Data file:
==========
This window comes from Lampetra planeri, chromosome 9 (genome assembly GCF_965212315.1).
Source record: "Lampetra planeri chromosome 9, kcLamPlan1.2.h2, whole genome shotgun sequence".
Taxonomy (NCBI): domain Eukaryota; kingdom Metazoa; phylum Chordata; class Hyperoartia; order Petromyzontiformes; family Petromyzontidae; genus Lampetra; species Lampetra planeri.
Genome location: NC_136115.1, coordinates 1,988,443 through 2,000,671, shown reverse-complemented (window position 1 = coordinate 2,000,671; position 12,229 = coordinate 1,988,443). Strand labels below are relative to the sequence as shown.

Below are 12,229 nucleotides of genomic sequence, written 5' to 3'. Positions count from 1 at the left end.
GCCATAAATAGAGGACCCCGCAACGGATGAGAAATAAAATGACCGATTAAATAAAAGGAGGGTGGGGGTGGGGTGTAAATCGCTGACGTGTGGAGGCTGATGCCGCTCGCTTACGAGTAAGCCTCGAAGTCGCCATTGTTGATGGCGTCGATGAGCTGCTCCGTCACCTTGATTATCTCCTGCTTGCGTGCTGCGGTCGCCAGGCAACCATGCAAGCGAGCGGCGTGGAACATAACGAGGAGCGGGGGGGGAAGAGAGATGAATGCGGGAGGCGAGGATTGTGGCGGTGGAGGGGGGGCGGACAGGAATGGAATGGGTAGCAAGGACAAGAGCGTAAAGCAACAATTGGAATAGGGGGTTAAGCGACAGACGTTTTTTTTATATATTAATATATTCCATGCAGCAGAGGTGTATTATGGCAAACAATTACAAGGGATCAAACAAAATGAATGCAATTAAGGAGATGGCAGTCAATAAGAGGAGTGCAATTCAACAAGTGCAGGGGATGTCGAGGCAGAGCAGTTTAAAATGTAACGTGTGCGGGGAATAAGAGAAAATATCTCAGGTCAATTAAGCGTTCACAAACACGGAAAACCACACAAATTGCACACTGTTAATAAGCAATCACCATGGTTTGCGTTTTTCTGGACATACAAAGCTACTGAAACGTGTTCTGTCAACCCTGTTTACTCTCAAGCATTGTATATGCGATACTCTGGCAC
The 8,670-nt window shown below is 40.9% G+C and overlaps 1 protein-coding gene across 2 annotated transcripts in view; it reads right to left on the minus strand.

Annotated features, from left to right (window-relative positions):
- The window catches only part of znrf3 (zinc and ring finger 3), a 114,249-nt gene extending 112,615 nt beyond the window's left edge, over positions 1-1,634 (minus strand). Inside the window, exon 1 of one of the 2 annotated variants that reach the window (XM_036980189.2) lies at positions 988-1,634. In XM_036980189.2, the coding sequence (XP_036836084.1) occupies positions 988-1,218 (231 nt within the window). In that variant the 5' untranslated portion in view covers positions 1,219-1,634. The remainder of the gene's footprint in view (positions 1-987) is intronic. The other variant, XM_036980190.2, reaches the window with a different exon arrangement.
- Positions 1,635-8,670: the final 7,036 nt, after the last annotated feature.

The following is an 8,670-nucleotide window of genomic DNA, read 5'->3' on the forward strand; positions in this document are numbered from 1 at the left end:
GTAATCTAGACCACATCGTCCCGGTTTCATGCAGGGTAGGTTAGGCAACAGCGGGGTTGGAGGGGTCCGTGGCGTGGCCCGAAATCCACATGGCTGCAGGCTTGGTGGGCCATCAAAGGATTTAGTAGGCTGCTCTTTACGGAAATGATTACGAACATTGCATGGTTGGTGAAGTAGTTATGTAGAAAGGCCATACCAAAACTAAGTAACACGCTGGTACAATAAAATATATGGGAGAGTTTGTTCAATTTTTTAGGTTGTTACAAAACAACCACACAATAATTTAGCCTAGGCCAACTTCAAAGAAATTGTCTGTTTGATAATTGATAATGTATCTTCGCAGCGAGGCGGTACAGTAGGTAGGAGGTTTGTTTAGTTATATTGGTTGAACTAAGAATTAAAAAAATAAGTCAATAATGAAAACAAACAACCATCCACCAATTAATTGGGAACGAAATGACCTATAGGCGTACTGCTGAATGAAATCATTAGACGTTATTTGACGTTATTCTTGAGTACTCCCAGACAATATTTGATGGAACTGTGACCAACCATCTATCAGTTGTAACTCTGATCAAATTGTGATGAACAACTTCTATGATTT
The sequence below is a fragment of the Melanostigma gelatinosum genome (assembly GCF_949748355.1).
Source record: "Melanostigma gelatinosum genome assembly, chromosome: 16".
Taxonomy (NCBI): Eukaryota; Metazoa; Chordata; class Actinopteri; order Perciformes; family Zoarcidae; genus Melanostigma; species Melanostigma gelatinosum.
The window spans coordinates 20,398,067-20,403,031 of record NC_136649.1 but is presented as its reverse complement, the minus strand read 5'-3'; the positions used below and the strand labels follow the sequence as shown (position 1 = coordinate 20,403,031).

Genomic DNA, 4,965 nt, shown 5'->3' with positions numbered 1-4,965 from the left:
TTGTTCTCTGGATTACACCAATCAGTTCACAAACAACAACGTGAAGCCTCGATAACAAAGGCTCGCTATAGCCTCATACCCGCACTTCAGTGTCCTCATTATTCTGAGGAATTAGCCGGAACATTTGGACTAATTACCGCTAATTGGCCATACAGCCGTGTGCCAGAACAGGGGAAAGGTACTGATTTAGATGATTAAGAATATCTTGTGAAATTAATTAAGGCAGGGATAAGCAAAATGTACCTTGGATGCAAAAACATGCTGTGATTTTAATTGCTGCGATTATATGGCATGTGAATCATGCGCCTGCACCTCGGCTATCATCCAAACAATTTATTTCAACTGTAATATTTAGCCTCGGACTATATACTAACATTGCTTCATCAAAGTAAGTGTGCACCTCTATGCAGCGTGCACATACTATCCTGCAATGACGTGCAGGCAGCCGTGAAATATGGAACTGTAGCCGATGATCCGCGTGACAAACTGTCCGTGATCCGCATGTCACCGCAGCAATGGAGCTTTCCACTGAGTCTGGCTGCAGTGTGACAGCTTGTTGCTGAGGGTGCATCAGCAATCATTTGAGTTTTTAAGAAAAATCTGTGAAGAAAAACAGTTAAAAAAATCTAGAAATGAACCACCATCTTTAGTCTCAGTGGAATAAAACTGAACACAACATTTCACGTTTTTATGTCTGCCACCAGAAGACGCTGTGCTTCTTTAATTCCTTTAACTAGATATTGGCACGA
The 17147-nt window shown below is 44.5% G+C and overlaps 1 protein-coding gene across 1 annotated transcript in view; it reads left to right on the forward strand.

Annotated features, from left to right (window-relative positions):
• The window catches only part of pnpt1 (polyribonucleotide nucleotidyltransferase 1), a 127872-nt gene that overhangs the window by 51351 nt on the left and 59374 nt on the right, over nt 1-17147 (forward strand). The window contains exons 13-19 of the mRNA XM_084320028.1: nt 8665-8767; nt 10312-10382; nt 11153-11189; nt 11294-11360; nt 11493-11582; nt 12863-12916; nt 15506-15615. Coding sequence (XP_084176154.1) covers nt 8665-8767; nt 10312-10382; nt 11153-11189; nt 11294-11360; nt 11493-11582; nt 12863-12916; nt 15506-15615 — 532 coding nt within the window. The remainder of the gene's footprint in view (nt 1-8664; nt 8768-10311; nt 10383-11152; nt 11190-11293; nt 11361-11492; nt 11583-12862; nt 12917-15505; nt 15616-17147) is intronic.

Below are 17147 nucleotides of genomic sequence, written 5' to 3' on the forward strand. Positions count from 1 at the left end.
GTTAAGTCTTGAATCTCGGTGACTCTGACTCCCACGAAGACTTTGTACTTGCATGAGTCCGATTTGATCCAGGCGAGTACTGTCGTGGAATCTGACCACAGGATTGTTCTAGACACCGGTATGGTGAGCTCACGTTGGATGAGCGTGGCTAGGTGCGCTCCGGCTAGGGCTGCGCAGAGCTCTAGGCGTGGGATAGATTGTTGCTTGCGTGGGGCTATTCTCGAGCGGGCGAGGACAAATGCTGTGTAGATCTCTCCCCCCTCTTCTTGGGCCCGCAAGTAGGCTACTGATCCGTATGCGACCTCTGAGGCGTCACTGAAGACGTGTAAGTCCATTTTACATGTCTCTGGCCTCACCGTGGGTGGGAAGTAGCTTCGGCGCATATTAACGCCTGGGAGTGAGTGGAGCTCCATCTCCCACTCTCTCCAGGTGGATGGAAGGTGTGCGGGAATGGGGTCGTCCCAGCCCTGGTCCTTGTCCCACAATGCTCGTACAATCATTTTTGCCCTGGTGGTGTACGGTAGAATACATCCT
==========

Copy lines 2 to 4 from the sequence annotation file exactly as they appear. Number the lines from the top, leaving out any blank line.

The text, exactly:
Source record: "Lampetra planeri chromosome 9, kcLamPlan1.2.h2, whole genome shotgun sequence".
Taxonomy (NCBI): domain Eukaryota; kingdom Metazoa; phylum Chordata; class Hyperoartia; order Petromyzontiformes; family Petromyzontidae; genus Lampetra; species Lampetra planeri.
Genome location: NC_136115.1, coordinates 1,988,443 through 2,000,671, shown reverse-complemented (window position 1 = coordinate 2,000,671; position 12,229 = coordinate 1,988,443). Strand labels below are relative to the sequence as shown.